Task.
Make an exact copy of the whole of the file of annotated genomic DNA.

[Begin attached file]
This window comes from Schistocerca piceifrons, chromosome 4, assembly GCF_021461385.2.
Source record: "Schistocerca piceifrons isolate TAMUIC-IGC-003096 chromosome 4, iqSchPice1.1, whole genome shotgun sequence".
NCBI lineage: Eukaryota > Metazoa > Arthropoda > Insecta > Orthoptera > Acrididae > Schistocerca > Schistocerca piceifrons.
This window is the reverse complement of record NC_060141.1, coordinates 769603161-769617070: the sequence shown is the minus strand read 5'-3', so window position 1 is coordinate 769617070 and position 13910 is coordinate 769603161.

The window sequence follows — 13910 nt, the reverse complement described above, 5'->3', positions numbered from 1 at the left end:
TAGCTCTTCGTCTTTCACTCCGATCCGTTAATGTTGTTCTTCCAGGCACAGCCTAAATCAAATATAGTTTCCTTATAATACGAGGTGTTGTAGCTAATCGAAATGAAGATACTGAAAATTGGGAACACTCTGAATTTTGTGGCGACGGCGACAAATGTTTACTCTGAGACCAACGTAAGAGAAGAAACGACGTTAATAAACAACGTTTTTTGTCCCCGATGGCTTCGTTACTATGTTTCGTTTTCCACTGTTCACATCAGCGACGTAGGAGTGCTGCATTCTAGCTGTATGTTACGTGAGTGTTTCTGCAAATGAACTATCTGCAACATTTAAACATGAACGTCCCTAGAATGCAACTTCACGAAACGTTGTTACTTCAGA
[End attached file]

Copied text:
This window comes from Schistocerca piceifrons, chromosome 4, assembly GCF_021461385.2.
Source record: "Schistocerca piceifrons isolate TAMUIC-IGC-003096 chromosome 4, iqSchPice1.1, whole genome shotgun sequence".
NCBI lineage: Eukaryota > Metazoa > Arthropoda > Insecta > Orthoptera > Acrididae > Schistocerca > Schistocerca piceifrons.
This window is the reverse complement of record NC_060141.1, coordinates 769603161-769617070: the sequence shown is the minus strand read 5'-3', so window position 1 is coordinate 769617070 and position 13910 is coordinate 769603161.

The window sequence follows — 13910 nt, the reverse complement described above, 5'->3', positions numbered from 1 at the left end:
TAGCTCTTCGTCTTTCACTCCGATCCGTTAATGTTGTTCTTCCAGGCACAGCCTAAATCAAATATAGTTTCCTTATAATACGAGGTGTTGTAGCTAATCGAAATGAAGATACTGAAAATTGGGAACACTCTGAATTTTGTGGCGACGGCGACAAATGTTTACTCTGAGACCAACGTAAGAGAAGAAACGACGTTAATAAACAACGTTTTTTGTCCCCGATGGCTTCGTTACTATGTTTCGTTTTCCACTGTTCACATCAGCGACGTAGGAGTGCTGCATTCTAGCTGTATGTTACGTGAGTGTTTCTGCAAATGAACTATCTGCAACATTTAAACATGAACGTCCCTAGAATGCAACTTCACGAAACGTTGTTACTTCAGA